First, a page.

How to simply Expand your Vocabulary with new words

Learning is ceaseless. You can cultivate an erudite persona as an adolescent–or even as an octogenarian–by building your vocabulary. Creating habits to help you learn and use the most accurate words in your language will make it easier to communicate, write, and think. Are you struggling to memorize new words? Looking for easier ways to do it? The key to improving your English vocabulary is commitment and willingness to consistently learn. Improve English and Prep for GRE, IELTS, SAT and other exams. More than 1000 English words with meaning and two examples on how to use it along with phonetics. Master your vocab one word a day and mark your favorite words. Test your English by taking up free quiz in basic, medium and advance levels. And the best news is, it’s all for free.

Read voraciously:

Once you leave school, you won’t get word drills and homework assignments that force you to learn new words. It can be easy to stop reading. If you want to build your vocabulary, establish a reading regimen and stick to it. Try to read at least one book and several magazines every week. Be consistent.

Read high literature:

Challenge yourself by reading as many books as you have the time and inclination for. Read classics. Read new fiction and read old fiction. Read poetry. Read Herman Melville, William Faulkner, and Virginia Woolf. Try reading nonfiction and technical books: these will rapidly teach you not only new ways to speak, but also new ways to think. Read about a variety of subjects, like philosophy, religion, and science.

Read online sources:

Read online magazines, essays, and blogs on a variety of subjects. Read record reviews and fashion blogs.

Look up any words you don’t recognize:

When you see an unfamiliar word, do not skip over it impatiently. Try to puzzle out its possible meaning in the context of the sentence, then look it up in the dictionary and confirm its definition.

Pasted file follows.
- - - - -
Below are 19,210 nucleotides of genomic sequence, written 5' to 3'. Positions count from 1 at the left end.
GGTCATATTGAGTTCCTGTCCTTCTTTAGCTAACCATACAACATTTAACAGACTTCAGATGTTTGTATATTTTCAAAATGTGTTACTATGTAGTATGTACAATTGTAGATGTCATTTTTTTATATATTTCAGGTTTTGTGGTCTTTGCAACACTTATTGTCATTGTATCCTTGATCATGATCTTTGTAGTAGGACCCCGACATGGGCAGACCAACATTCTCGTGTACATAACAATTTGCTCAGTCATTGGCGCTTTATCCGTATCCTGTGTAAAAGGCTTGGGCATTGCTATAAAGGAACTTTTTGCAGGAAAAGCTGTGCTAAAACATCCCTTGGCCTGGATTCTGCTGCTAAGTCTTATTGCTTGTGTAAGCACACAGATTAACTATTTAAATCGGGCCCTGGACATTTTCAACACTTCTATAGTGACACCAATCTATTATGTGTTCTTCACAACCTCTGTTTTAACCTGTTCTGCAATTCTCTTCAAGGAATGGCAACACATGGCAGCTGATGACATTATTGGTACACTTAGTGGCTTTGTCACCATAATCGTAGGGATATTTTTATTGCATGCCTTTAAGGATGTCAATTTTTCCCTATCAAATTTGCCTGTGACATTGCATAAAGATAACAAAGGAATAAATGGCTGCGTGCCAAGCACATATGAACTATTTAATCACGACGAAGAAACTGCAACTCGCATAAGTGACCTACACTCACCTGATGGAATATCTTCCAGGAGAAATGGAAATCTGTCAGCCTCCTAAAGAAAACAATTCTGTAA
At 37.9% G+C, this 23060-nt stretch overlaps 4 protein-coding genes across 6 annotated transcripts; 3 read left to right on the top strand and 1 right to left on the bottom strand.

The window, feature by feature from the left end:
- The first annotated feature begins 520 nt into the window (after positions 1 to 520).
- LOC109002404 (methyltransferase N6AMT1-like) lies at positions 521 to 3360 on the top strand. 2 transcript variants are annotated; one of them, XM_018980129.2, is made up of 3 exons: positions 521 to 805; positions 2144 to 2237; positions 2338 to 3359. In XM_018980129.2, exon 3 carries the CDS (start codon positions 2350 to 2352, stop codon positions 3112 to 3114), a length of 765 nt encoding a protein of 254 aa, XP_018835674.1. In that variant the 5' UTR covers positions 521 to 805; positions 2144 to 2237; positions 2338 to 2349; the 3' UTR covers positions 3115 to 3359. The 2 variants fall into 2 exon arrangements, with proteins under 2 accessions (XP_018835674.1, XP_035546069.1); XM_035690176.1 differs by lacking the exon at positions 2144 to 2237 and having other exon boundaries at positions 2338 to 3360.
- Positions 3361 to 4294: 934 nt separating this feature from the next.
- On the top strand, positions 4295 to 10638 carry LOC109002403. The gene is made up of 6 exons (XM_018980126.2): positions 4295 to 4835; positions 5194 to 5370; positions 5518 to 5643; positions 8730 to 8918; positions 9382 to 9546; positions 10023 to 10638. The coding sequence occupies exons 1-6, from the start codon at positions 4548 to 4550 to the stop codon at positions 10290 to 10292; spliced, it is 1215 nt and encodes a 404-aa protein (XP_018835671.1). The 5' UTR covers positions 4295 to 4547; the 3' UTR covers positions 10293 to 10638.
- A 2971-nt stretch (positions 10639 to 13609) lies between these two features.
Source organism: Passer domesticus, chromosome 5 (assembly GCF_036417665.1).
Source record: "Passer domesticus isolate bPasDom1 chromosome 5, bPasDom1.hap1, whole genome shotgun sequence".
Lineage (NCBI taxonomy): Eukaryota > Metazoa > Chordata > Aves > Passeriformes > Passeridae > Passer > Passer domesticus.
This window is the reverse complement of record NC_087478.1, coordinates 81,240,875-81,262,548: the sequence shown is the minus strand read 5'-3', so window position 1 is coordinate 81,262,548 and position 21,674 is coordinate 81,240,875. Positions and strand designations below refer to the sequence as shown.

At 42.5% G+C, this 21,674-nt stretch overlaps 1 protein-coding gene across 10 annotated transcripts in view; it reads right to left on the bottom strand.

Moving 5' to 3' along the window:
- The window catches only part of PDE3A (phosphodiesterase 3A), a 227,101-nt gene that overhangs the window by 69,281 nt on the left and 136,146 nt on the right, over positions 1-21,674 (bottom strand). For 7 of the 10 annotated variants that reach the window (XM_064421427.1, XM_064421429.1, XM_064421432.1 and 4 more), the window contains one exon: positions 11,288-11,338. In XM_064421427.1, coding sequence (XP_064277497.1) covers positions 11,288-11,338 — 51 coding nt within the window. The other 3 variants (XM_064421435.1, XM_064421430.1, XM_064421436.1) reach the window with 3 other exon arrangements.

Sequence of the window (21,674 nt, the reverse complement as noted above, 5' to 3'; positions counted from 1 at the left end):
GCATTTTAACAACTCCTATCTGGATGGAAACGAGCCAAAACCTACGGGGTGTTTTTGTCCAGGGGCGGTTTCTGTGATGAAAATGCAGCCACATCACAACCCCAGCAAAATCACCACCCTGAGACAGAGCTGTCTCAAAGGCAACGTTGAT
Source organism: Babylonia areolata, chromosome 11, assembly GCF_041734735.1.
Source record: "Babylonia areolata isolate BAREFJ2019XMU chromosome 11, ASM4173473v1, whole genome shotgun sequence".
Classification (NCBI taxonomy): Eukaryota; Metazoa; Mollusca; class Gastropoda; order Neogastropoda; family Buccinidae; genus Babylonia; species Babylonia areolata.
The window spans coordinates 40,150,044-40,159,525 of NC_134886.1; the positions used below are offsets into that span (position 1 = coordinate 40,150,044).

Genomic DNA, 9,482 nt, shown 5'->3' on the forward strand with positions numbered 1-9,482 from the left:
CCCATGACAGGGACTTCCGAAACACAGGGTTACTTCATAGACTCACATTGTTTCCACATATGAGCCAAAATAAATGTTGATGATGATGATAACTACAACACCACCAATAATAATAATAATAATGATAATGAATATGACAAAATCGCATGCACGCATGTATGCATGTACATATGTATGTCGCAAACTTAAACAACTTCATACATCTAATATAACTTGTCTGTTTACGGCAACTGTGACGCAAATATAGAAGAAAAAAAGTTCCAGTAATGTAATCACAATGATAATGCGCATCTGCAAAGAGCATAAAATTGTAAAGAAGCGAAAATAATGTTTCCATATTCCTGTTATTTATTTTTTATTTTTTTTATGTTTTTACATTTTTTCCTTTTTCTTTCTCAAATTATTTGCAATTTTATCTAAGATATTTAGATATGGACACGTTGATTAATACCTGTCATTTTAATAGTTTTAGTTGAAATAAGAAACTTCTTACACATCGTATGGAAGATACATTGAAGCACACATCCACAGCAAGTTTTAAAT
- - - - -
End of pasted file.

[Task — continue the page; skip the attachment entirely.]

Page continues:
Make Reading a Habit:

Reading is one of the most effective ways to improve your vocabulary — and it’s enjoyable. As you stumble upon new words, try to make an educated guess about the meaning of the word based on context clues. Then double-check if you have guessed correctly by looking it up in your dictionary. 

Watch Movies with Subtitles:

Watching movies is another fun and great way to improve your English vocabulary. Watching movies provides you with the opportunity to learn many words, phrases, and grammar and see how they are being used in a natural way. When watching a movie with subtitles, we are so focused on the subtitles that we end up only practicing our reading skills. 

Practice Word Association:

Word association is the act of connecting a new word with something more familiar to you so you can easily remember it. There are two ways to practice word association: based on meaning and based on sound. When practicing word association based on meaning, you simply come up with words that are related to the word you’re trying to remember. 

The idea behind this app is very simple. Learn new English word daily and do your best to use that daily word in your conversations. Until and unless you use that daily English word in your conversation, you cannot improve your command over the language.

Features :-

– Learn one new English word a day
– Two examples on how to use that work in your conversation
– Listen to audio pronunciation of the work. Learn how to speak that English word in correct way
– Use it as flash cards and keep refreshing your memory
– Take English language quiz when you feel you have learned enough words
– Test your English knowledge using different levels of quiz test
– One new word 365 days of the year
– Impress everyone with your English knowledge and words usage
– You can learn basic, medium or advance words, based on your requirement
– Helpful for preparing for IELTS, GRE, SAT exams
– Increase your vocabulary sitting at home
– Best for students, home makers and working professional for whom English is not their first language

Do Word Puzzles:

Word puzzles in the newspaper or a magazine aren’t just a fun way to fill time, they’re also perfect for boosting your working vocabulary. Crossword puzzles are a challenge that get your brain working hard to search your memory for words you do know but don’t use, and this can help you move words from your memory banks into your working set of vocabulary which will come across in your writing.

Set a goal:

If you’re committed to building your vocabulary, set a goal for yourself. Try to learn three new words a week and work them into your speech and writing. With conscious effort, you can learn several thousands of new words that you’ll remember and use. If you can’t use a word effectively and accurately in a sentence, it’s not a part of your vocabulary. Looking up 20 new words a day in the dictionary will make it difficult to use any of them accurately. Be realistic and build practical vocabulary that you’ll be able to use.

Practice using new words in conversation:

If you come across an interesting word in your reading, make a point of using it in conversation. By experimenting in low-stakes situations, you can practice the art of word choice and, with a little bit of trial and error, hone in on the right word for a particular context.

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